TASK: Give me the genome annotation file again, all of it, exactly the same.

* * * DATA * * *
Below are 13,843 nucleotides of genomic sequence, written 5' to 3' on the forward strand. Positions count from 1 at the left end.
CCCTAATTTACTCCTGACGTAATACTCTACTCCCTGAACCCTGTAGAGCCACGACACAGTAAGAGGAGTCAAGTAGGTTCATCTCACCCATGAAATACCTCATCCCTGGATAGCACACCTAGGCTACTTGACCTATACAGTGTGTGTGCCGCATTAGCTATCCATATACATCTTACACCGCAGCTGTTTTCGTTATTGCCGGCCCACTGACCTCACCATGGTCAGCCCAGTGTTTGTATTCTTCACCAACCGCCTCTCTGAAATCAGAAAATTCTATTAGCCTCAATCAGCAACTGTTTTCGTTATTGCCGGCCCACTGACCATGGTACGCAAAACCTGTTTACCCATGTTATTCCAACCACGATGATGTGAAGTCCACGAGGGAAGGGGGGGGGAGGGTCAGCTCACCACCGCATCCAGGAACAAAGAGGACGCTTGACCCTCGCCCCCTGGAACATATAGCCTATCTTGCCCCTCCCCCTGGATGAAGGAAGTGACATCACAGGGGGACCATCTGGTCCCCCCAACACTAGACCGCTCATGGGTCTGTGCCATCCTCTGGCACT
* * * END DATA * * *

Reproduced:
Below are 13,843 nucleotides of genomic sequence, written 5' to 3' on the forward strand. Positions count from 1 at the left end.
CCCTAATTTACTCCTGACGTAATACTCTACTCCCTGAACCCTGTAGAGCCACGACACAGTAAGAGGAGTCAAGTAGGTTCATCTCACCCATGAAATACCTCATCCCTGGATAGCACACCTAGGCTACTTGACCTATACAGTGTGTGTGCCGCATTAGCTATCCATATACATCTTACACCGCAGCTGTTTTCGTTATTGCCGGCCCACTGACCTCACCATGGTCAGCCCAGTGTTTGTATTCTTCACCAACCGCCTCTCTGAAATCAGAAAATTCTATTAGCCTCAATCAGCAACTGTTTTCGTTATTGCCGGCCCACTGACCATGGTACGCAAAACCTGTTTACCCATGTTATTCCAACCACGATGATGTGAAGTCCACGAGGGAAGGGGGGGGGAGGGTCAGCTCACCACCGCATCCAGGAACAAAGAGGACGCTTGACCCTCGCCCCCTGGAACATATAGCCTATCTTGCCCCTCCCCCTGGATGAAGGAAGTGACATCACAGGGGGACCATCTGGTCCCCCCAACACTAGACCGCTCATGGGTCTGTGCCATCCTCTGGCACT